Many entrepreneurs need to control expenses – including legal fees. One way to do that is to incorporate online rather than work with a lawyer. Occasionally I am asked, “When is it OK to incorporate online?”
My greatest concern when entrepreneurs incorporate online is that they have no way to know whether the process has been completed properly. This is particularly true with respect to issuing shares – a critical task.
In answering this question, I look for activities that increase the likelihood of a dispute or a lawsuit. I ask:
Future services seem like a great no-cost way to buy equity in a startup. In California, however, whether you legally can buy equity with future services depends on whether the startup is a corporation or a limited liability company (LLC).
Corporations Code Section 409(a)(1) specifies the types of “consideration” that can be paid for corporate shares. These include, for example, “money paid; labor done; [and] services actually rendered to the corporation or for its benefit or in its formation or reorganization”.
However, “neither promissory notes of the purchaser [subject to certain exceptions] nor future services shall constitute payment or part payment for shares of the corporation“. So a California corporation cannot grant shares in exchange for future services.
I recently have received several inquiries about whether a foreign company or its owners need an ITIN (Individual Taxpayer Identification Number) when they bring their business to the US. The answer is, “No.” The rest of this post explains why that is the case.
When a company wants to do business in the US, it needs an EIN (Employer Identification Number).
For a foreign or foreign-owned company, obtaining an EIN can be intimidating. This is especially true if the principal officer lacks a US social security number. (The EIN cannot be obtained quickly and easily online.)
In a recent article (Foreign Entrepreneurs Learn Art of the American Pitch), the Wall Street Journal discussed the role of “pitch coaches” who help foreign entrepreneurs promote themselves in the US. While the article focused primarily on pitches to investors, it applies to selling one’s business to clients and colleagues, as well.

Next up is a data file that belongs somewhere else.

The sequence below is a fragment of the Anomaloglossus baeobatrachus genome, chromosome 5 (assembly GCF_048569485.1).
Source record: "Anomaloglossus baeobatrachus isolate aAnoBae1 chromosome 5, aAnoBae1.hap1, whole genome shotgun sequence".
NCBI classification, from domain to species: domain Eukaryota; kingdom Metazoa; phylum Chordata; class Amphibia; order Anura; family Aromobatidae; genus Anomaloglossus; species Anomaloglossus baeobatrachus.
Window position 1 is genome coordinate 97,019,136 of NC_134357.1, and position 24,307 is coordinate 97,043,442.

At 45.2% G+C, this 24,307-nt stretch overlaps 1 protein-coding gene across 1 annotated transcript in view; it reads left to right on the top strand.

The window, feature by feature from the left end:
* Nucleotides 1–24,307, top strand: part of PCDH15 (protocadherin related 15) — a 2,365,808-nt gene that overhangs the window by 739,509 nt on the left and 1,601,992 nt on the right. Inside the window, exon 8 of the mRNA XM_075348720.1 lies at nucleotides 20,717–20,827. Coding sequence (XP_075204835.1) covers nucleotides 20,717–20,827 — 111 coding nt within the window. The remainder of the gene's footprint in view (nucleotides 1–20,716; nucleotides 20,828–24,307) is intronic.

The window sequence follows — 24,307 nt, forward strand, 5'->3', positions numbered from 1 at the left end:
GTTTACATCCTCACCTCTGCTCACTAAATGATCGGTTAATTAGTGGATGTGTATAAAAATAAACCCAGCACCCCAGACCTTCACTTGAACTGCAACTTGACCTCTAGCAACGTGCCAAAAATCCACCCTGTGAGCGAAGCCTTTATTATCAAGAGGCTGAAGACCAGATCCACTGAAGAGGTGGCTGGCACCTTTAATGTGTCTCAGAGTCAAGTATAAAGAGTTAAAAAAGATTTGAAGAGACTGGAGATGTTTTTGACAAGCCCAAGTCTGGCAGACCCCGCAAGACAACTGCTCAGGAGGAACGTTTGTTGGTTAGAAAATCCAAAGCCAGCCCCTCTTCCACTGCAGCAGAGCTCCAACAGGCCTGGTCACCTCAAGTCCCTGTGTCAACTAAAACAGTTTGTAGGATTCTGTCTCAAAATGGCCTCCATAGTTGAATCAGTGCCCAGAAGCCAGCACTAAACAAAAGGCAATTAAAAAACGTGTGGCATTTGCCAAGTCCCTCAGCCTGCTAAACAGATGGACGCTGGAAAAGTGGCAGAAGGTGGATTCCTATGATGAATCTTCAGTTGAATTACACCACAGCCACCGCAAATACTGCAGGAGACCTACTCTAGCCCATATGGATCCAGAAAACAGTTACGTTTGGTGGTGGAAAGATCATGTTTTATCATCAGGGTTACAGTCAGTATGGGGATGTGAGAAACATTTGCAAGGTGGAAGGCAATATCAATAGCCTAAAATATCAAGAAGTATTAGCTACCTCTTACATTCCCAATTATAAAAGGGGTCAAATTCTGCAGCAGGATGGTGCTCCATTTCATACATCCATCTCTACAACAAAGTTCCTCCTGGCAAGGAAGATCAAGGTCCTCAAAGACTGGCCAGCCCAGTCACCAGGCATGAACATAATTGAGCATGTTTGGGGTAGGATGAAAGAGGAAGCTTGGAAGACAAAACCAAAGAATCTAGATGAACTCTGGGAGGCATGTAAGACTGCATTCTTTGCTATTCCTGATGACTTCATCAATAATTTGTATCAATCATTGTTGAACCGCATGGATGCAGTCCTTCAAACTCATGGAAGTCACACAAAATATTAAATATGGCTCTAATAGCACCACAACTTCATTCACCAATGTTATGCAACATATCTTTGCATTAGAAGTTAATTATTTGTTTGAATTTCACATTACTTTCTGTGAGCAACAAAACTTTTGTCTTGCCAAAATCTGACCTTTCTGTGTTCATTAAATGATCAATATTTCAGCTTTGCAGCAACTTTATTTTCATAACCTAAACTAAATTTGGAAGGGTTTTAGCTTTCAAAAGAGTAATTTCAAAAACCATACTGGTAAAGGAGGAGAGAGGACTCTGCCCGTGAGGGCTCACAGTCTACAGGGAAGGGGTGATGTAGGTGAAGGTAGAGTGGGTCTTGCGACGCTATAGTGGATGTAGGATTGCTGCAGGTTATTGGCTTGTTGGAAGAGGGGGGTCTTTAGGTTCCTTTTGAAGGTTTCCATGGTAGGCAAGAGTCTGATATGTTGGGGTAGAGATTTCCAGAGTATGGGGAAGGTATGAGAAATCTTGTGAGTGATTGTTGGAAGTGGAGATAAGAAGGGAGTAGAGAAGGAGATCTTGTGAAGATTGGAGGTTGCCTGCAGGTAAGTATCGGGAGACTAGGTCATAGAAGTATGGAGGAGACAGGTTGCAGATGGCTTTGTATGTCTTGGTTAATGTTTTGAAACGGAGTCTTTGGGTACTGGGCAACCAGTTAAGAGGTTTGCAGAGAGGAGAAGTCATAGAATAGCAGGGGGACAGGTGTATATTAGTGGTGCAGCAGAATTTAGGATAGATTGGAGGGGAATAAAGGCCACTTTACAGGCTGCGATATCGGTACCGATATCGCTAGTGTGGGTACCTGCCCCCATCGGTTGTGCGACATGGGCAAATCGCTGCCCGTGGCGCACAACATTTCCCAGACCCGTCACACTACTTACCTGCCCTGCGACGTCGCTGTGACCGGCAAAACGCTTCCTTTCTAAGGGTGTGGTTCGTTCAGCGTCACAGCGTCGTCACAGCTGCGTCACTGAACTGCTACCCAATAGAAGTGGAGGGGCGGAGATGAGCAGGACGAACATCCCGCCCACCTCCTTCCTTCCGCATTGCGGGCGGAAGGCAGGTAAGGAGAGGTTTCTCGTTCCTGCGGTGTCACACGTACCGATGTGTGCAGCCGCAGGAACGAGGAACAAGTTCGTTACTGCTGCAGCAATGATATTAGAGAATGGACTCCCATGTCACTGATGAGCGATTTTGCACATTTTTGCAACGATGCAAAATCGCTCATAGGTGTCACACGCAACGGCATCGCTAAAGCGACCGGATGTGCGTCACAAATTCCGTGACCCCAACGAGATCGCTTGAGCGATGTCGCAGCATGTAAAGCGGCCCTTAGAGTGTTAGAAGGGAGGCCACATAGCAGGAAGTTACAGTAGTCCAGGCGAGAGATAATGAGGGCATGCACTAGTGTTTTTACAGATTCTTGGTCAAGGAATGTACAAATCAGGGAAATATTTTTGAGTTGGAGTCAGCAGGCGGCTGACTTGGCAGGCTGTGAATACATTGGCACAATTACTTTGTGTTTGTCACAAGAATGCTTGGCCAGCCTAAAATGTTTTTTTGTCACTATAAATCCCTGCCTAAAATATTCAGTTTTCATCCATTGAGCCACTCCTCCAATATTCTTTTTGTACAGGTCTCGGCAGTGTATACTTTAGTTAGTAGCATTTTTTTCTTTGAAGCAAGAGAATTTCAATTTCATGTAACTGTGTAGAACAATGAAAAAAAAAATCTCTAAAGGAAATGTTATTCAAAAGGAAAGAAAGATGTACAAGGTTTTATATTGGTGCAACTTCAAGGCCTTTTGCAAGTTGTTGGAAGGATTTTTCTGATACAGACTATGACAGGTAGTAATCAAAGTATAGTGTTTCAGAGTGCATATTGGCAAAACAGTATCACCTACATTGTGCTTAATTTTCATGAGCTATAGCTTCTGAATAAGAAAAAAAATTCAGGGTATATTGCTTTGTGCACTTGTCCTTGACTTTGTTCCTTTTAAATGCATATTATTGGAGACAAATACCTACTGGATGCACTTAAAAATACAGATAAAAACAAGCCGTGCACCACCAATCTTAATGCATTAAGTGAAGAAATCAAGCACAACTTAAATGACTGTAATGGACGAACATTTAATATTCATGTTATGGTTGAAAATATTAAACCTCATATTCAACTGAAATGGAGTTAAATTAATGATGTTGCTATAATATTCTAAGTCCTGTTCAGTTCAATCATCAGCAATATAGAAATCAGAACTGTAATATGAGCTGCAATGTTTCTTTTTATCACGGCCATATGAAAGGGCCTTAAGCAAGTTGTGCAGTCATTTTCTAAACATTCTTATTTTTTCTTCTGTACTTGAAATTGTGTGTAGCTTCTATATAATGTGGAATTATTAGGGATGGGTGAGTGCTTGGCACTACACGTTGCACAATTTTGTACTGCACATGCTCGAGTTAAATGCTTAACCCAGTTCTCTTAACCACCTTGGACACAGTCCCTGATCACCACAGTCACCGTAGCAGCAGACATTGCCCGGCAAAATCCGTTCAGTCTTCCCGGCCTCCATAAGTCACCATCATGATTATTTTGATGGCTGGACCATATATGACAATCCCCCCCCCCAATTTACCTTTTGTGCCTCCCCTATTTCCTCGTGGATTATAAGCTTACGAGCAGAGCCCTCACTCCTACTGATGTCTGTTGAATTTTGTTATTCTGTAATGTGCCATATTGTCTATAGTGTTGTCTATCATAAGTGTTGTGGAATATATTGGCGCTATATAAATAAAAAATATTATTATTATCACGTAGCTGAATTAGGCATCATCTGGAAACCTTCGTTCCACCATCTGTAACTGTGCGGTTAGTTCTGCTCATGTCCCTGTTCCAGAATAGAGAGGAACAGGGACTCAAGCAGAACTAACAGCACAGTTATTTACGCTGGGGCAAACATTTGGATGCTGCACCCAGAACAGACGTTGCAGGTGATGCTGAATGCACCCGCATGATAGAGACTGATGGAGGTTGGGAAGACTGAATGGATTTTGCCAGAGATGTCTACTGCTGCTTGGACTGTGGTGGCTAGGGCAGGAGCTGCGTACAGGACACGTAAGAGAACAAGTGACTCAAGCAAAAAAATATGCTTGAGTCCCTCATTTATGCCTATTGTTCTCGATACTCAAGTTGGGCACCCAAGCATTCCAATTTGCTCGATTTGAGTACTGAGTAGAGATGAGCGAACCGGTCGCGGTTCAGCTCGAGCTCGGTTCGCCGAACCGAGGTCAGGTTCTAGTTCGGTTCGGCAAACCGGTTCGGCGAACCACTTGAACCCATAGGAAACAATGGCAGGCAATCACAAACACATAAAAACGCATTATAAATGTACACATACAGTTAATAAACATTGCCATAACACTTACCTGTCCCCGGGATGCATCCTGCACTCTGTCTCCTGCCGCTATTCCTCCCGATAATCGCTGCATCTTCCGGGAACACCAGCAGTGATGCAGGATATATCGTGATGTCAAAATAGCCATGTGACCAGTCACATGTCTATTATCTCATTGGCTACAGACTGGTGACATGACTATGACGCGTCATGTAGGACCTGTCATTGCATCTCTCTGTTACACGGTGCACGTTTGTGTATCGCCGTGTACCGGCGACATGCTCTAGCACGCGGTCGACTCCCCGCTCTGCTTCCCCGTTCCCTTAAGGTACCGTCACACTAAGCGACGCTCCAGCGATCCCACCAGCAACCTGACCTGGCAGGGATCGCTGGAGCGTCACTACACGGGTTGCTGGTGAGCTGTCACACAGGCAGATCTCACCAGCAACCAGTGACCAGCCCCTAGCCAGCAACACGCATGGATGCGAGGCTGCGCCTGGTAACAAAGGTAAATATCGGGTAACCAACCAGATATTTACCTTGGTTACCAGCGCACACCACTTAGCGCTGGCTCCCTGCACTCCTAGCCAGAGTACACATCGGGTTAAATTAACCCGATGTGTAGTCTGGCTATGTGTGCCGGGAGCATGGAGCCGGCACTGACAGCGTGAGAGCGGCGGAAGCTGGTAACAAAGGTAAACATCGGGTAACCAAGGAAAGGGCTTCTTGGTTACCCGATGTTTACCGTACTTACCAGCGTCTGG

The thrust of the article is that selling in the US is different from selling in other countries. In my work with international clients, I have seen the same thing.
Here are some of the ways that pitch coaches say pitches need to be tailored to work best in the US.
When I form a corporation for a client, I purchase a customized corporate records book, which comes with share certificates and a corporate seal. This post explains what a corporate seal is and when it might be used.
A corporate seal is a hand-operated metal device that can emboss the corporation’s name and state and date of incorporation on a piece of paper. It, thus, can serve as evidence that the corporation acknowledges an agreement or other document as binding the corporation.
As an analogy, think of an English king, centuries ago, sealing a letter with molten wax and making an impression of his ring in the wax before it hardens. Whoever received the letter would know that it came from the king.
This post is based on a question I have seen online many times. Q. Can I have a corporation with multiple businesses?
A. Yes, you can have a corporation with multiple businesses. Furthermore, those businesses need not be similar or related. So, for example, your corporation might do both software development and per sitting.
However, there is a more important question. Should you have a corporation with multiple businesses?
In Directors’ Inspection Rights Include (Almost) Anything in California, I discussed corporate directors’ inspection rights. Quoting California Corporations Code Section 1602, I noted that directors have an “absolute right” to inspect corporate records and physical properties. This post explains that in enforcing inspection rights, “absolute” is not really “absolute”.
The fundamental limitation, established in case law, is that a director may not use inspection rights to harm the corporation.
Do you wonder why lawyers often have a bad reputation? If so, consider the ridiculous Yelp lawsuit alleging that Yelp’s reviewers are employees of the company.
Yelp is an online review site and local business search service. Consumers are encouraged to write reviews of, and rate their satisfaction with, various products and services.
Historically, controversies have concerned whether Yelp punishes businesses for not advertising on the site (which Yelp denies). More recently, business owners have complained about Yelp’s automated tools for removing false or inappropriate (e.g., paid) reviews based on unpublished criteria.
Recently, I have seen several limited liability company (LLC) members ask, online, how they can add a new LLC member. This post provides the answer, which is pretty simple.
Short answer: One must amend the Operating Agreement to add a new LLC member.
Slightly longer answer: An Operating Agreement (OA) can be oral or written. A written OA is better because it clearly documents the members’ agreement concerning the LLC.
Software developers may have decided to provide open source software, but they may not know which open source license to use. This post describes three resources developers can consult to help make that decision.
First, Open Source Initiative maintains a comprehensive list of open source software licenses. Licenses are grouped into categories, starting with the most popular licenses. However, the OSI site does not provide any tools to help decide which open source license to use.